Are we doing more harm than good? This has been a question that we have asked for decades regarding the treatment of malignant melanoma. Over the recent decades, margins of normal skin that are removed when treating melanoma have gotten smaller. Recently, the benefit of lymph node dissection to treat involved lymph nodes has come into question and has been recently studied.
According to a study published in the New England Journal of Medicine, patients with intermediate-thickness melanomas (1.2- to 3.5mm Breslow’s Depth) who were found to have a positive lymph node with sentinel lymph node biopsy (tumor in the lymph nodes), were not more likely to survive after having a lymph node dissection than not.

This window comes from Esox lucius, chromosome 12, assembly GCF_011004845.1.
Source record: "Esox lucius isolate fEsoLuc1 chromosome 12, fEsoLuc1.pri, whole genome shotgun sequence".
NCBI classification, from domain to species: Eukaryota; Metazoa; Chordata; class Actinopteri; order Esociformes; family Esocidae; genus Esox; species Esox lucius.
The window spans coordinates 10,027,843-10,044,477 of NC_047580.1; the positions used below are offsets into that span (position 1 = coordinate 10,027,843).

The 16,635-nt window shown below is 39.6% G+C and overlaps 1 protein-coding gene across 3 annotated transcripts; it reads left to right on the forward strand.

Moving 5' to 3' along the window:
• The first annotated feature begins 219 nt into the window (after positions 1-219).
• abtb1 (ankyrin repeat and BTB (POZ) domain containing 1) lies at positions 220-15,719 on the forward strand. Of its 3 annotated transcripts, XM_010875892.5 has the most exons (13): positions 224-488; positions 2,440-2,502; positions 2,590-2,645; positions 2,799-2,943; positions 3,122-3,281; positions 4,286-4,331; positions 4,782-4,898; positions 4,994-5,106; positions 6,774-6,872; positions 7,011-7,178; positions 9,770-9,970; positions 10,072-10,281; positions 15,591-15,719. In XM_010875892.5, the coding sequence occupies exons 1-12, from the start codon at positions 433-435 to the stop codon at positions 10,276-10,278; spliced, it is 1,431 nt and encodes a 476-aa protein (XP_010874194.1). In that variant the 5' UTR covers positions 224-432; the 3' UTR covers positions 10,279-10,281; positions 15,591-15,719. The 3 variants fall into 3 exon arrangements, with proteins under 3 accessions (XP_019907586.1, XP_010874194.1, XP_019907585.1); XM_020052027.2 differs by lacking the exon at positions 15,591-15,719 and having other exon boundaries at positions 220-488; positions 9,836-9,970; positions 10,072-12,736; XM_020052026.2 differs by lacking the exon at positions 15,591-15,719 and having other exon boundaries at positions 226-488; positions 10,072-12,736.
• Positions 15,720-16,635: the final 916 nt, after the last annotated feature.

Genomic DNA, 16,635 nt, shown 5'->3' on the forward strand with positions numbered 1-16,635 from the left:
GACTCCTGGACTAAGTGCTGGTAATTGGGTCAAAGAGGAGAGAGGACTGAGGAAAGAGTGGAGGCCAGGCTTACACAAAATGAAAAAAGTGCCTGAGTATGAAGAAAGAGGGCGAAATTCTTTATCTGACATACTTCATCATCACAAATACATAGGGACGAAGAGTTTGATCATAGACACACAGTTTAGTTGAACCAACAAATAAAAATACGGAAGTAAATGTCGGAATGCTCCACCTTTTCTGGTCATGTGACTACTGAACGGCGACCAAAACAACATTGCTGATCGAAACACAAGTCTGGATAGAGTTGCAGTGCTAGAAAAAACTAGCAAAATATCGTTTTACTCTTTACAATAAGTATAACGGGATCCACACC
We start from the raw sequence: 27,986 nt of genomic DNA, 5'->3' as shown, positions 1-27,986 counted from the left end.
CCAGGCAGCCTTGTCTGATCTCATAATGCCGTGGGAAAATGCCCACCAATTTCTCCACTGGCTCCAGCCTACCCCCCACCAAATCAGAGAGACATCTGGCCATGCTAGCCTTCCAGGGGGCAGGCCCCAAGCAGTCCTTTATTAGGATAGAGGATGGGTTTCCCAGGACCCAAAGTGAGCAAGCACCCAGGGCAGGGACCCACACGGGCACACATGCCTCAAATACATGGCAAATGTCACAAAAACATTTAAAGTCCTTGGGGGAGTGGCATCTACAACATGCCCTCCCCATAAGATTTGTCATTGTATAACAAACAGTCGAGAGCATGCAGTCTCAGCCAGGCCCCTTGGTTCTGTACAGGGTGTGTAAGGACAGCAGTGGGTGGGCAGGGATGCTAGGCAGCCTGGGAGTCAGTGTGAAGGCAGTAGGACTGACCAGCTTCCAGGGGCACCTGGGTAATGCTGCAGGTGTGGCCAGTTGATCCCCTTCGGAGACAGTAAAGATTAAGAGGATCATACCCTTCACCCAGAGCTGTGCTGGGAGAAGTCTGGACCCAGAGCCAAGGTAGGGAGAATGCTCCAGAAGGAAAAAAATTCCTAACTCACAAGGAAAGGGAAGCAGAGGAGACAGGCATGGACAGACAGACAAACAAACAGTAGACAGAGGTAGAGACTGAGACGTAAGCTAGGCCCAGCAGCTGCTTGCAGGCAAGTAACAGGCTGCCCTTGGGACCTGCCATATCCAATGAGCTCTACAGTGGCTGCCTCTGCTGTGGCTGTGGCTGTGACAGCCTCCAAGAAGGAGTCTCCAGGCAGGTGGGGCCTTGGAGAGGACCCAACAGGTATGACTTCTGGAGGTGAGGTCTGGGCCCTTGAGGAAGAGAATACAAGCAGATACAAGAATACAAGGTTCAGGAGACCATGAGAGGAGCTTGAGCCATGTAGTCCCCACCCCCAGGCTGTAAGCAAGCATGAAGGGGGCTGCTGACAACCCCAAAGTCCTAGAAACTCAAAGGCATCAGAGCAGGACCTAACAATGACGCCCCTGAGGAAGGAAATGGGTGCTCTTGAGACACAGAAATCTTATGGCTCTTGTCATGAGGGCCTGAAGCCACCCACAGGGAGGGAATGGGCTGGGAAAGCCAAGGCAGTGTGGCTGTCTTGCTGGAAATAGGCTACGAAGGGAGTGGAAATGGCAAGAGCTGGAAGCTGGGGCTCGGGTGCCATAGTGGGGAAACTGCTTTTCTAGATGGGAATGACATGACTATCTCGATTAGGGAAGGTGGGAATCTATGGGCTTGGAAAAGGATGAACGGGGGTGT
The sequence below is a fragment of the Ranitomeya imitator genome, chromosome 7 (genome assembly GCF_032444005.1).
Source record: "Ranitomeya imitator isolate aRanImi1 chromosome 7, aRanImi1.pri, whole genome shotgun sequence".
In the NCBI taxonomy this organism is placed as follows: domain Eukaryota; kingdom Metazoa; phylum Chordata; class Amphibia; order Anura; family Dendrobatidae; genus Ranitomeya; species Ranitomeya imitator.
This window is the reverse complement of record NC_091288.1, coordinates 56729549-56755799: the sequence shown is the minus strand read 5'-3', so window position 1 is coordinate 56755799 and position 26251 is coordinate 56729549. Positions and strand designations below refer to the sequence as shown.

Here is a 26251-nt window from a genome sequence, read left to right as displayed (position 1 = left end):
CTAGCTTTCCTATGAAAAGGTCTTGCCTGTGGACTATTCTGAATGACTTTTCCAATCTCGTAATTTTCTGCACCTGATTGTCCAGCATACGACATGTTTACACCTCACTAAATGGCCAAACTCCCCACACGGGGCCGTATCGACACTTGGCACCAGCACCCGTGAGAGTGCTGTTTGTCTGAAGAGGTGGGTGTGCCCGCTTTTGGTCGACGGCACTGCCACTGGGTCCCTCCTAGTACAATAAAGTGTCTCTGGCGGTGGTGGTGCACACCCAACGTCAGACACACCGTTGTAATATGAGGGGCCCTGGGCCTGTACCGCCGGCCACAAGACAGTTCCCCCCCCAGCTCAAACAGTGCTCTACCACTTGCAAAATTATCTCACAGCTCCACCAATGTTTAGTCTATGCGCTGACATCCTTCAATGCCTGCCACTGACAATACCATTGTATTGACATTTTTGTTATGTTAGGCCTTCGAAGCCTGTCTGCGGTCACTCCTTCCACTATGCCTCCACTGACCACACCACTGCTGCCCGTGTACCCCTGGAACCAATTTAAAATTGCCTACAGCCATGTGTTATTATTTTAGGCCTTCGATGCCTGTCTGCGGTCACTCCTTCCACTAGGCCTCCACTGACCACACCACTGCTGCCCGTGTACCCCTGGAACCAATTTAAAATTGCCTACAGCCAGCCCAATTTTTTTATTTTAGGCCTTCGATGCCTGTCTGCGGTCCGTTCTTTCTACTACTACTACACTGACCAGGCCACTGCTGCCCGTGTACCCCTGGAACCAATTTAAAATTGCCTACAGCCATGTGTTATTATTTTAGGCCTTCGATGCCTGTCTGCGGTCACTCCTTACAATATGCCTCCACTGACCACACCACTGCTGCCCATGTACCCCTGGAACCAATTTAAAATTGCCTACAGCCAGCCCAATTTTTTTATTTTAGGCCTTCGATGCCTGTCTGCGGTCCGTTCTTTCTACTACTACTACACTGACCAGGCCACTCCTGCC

While removal of the lymph nodes resulting in better regional disease control, it did not increase melanoma-specific survival rates. In addition, patients whom have had lymph node dissection were more likely to have lymphedema (swelling).
What is clear is that early detection and treatment of melanoma is paramount to having a good outcome. Luckily, most melanomas grow laterally for years before they grow deeper. Increased patient awareness and education has resulted in earlier detection rates in the U.S. Unfortunately, once the tumor has spread, science has been unable to find a therapy that offers a “cure” for most patients. Medical advances have been made and may increase survival rates by 10% and continued research will likely improve upon these rates.
For all patients, early detection is key. Self-examination is recommended for patients. Any new or changing moles should be evaluated by a board-certified Dermatologist. “When in doubt, cut it out”–my slogan which means if there is a question of whether a lesion is melanoma, take a biopsy.
Patients whom have many moles should take photos and evaluate every 3 months for changes. There are several phone apps to assist with this.